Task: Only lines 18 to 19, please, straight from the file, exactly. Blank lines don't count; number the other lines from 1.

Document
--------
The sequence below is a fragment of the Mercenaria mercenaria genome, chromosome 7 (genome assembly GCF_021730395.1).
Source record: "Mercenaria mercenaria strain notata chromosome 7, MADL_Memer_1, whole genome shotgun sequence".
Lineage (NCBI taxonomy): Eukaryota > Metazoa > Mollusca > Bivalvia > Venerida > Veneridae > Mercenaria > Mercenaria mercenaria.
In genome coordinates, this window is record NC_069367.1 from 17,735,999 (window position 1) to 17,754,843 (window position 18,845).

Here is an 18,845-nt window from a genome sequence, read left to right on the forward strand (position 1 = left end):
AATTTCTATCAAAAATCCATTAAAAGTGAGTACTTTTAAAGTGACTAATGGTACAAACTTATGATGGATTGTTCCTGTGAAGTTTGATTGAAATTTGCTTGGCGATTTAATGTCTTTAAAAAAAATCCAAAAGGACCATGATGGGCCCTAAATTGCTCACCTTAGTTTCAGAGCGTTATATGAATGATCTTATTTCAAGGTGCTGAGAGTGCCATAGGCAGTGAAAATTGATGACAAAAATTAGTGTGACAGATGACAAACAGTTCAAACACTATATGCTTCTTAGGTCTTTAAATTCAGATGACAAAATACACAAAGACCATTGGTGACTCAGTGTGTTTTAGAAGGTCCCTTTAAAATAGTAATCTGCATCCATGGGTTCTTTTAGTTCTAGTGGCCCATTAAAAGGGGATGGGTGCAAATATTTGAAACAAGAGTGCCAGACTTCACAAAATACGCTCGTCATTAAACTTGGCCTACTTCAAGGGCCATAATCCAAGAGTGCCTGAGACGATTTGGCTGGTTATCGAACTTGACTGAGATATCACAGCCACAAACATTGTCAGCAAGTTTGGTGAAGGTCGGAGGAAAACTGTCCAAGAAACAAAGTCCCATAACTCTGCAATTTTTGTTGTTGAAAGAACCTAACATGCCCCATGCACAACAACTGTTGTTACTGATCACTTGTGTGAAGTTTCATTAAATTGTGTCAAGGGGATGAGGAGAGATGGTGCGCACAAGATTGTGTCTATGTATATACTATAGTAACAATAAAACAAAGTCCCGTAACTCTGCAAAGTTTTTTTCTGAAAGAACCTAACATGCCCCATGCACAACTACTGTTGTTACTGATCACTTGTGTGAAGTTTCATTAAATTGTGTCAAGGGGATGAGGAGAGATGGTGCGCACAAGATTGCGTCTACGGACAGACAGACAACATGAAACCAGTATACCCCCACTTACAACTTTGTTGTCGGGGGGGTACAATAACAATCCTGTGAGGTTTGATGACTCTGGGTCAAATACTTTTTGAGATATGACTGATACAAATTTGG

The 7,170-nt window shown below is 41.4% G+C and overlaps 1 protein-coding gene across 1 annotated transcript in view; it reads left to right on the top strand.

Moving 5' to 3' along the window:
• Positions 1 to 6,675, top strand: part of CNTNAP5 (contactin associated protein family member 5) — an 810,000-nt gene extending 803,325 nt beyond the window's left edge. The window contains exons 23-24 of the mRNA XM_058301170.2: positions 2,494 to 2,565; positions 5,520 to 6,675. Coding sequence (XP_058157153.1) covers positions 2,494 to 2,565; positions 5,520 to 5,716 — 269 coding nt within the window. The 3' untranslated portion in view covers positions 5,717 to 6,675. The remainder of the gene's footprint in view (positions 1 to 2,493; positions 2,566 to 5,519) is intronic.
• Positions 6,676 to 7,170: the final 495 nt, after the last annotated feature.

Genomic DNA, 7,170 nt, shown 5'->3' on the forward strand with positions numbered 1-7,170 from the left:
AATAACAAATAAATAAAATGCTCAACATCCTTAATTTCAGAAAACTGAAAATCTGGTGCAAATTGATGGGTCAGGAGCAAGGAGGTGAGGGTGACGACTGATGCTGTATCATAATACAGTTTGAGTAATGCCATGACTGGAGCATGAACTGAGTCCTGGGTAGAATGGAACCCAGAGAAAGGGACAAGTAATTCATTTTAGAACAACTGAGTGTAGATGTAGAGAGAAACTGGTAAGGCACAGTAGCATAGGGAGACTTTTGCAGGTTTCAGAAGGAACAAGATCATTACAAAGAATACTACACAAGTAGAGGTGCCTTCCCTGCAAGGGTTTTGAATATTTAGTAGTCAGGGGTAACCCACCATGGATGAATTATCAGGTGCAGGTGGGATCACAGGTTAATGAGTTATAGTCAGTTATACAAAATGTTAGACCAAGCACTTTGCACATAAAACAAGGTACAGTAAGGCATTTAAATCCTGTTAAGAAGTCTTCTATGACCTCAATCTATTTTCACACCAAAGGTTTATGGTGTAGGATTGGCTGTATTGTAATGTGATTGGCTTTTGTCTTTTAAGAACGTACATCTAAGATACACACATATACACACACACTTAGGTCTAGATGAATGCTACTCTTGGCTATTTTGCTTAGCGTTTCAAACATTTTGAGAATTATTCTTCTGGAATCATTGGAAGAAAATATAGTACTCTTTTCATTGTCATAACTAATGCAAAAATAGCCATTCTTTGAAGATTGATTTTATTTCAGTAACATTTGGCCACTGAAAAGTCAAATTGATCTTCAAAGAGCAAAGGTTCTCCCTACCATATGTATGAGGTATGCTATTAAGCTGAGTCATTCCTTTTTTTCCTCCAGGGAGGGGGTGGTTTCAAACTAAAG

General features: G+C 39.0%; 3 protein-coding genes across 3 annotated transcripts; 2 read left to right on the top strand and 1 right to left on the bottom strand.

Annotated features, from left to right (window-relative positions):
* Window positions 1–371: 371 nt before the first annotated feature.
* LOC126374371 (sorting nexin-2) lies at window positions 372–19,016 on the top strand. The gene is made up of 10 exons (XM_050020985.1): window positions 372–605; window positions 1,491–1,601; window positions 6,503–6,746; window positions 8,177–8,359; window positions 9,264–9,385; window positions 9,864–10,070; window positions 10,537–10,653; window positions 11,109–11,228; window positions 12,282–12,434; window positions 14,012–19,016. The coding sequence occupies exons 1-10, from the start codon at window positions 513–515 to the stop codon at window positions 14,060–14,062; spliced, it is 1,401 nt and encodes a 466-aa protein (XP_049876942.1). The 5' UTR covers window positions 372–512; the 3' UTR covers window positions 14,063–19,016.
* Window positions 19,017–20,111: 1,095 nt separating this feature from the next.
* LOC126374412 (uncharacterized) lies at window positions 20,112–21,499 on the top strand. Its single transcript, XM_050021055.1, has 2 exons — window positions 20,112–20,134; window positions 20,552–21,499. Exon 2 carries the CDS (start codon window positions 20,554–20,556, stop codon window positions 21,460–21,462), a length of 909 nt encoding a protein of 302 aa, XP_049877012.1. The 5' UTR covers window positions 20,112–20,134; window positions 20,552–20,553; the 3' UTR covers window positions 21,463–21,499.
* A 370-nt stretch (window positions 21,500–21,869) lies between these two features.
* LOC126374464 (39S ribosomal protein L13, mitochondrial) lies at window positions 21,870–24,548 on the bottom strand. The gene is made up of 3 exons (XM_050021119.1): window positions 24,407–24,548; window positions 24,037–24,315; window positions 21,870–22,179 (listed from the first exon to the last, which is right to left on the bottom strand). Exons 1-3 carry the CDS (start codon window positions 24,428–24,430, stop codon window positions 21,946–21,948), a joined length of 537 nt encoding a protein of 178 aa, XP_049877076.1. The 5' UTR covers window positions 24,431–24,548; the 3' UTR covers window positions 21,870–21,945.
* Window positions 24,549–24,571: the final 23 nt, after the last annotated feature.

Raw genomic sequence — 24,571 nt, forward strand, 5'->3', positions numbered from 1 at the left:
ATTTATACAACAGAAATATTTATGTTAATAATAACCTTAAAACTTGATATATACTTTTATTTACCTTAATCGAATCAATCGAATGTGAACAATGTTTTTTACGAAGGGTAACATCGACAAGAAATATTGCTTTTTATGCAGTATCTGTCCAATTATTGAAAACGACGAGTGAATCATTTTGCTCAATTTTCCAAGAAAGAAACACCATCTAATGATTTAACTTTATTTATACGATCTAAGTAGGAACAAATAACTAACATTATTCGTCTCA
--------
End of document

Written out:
* LOC126374412 (uncharacterized) lies at window positions 20,112–21,499 on the top strand. Its single transcript, XM_050021055.1, has 2 exons — window positions 20,112–20,134; window positions 20,552–21,499. Exon 2 carries the CDS (start codon window positions 20,554–20,556, stop codon window positions 21,460–21,462), a length of 909 nt encoding a protein of 302 aa, XP_049877012.1. The 5' UTR covers window positions 20,112–20,134; window positions 20,552–20,553; the 3' UTR covers window positions 21,463–21,499.
* A 370-nt stretch (window positions 21,500–21,869) lies between these two features.